My name is Matthew O’Connell. I coach, teach, mentor and generally do my best to help. I take a critical, spiritual, humanistic approach to it all. My style of working is most likely suitable for, but not limited to, the following types; spiritual but not religious, ex- or current Buddhists, ex-New Agers looking for direction (and reality), critical thinkers and rationalists that hide a desire for meaning and some sort of humanistic spiritual practice, atheists interested in meditation, intuitives fed up with the woo-woo, the spiritually disillusioned, those after an approach to change and/or self-development that doesn’t require the suspension of intelligence or blind faith, spiritual types looking to leave the spiritual bubble and change their lives for the better.

Coaching provides a systematic approach to establishing patterns of change, inquiry or self-development by utilising goals and meaningful objectives, and working with patterns. It specifically involves unlocking dysfunctional patterns of behaviour whilst looking to find balance, examine and challenge beliefs, work with intent and personal responsibility.

Counselling means listening, connecting and being honest with ourselves. It means finding our own answers and recognising how we negotiate feelings with ourselves and others, whilst creating elaborate codes of emotional expression and suppression. It means being compassionate and understanding towards our own limitations, failings and fears.

Post-Traditional Buddhism takes our immediate and accumulated experience with Buddhism (as practice and as something you do rather than believe) as the perpetual starting point for the path. It involves examining myths, assumptions, expectation and potential. It draws on traditional Buddhism but is free to experiment, mould and personalise practice to make it relevant to our lived experience. It assumes that we must act on Buddhism and not just receive it passively.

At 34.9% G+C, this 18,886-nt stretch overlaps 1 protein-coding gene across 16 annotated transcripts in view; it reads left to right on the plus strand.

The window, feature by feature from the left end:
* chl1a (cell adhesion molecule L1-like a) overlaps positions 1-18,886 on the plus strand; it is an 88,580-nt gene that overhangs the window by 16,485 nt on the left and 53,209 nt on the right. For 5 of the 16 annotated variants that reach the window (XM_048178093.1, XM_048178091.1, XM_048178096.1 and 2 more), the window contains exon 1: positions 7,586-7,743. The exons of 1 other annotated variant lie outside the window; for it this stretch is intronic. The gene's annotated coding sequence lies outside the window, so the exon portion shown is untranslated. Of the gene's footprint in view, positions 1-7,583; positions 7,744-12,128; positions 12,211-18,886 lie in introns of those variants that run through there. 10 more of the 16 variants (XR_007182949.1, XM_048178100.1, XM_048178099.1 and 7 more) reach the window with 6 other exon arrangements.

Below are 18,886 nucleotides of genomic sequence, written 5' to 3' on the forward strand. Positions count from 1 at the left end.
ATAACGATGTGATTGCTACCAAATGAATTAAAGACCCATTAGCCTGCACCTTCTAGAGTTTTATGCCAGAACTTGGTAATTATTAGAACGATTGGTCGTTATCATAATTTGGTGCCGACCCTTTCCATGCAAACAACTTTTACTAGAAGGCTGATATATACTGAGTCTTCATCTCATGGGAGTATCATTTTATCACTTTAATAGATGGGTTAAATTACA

Contemporary Shamanism sees the human world as a ritualised one in which patterns are the expression of shared ritual gesture. Stories are the means through which we enact our shared ritualised (i.e. patterned) existence. It works with the symbolic nature of the human world and with dynamics such as power and weakness, fear and confidence, freedom and entrapment, and the deliberate encompassing of cycles of death, change and renewal.  It recognises that form is always emerging out of emptiness and that participation means engaging with the forms of our individual and shared humanity as potential spaces for liberating experience.

My approach is holistic, working on the totality of our lives and seeing all spiritual practice as firstly, human, secondly as necessarily concerned with the reality and circumstances of our lives and lived experience. So, no room for escapism or the superficiality of the happiness trail. What is spiritual is up for debate, but in my view, it needs to concern itself with the full spectrum of our shared humanity, which is personal and shared.

Coaching is generally based on cycles of short-term support which are renewed as needed. If it’s helpful, it can continue. The first meeting requires no commitment. We meet, discuss your needs, and look at what is possible but if you are motivated, we can start the ball rolling right away. Each cycle is based on four meetings with email updates in-between.

If you’re interested, get in touch. I primarily work through skype these days.

For more on Post-Traditional Buddhism, click here

For The Imperfect Buddha Podcast series, click here


A note for ex-, current, post- Buddhists

One issue that emerges when looking at contemporary western Buddhism in a critical post-traditional way is the lack of support and guidance outside of mainstream Buddhism. We are frail after all and we need each other. So, where do we go? Do we give up on Buddhism or spirituality completely? Do we look for another balsam? Do we accept the contradictions and limitations or tradition and stick at it?

I’m not a Buddhist or meditation teacher but I incorporate both into my coaching work. It would be hard not to after 25 years of intense involvement. I started out with Theravada practice in my late teens before moving over to Tibetan Buddhism. I have practised with the Gelugpas, Kagyu in a variety of groups as well as the Aro-ter. I have a lot of retreat experience and experience with a range of meditation styles.

I see my coaching work as an extension of the Bodhisattva prayer and the recognition that we must choose to participate and choose to share our knowledge, gifts and talents with those who may benefit from them to help address ignorance and suffering in the world to the best of our abilities.

I made a podcast episode that expands on this. Click here to listen. It’s just 12 minutes long.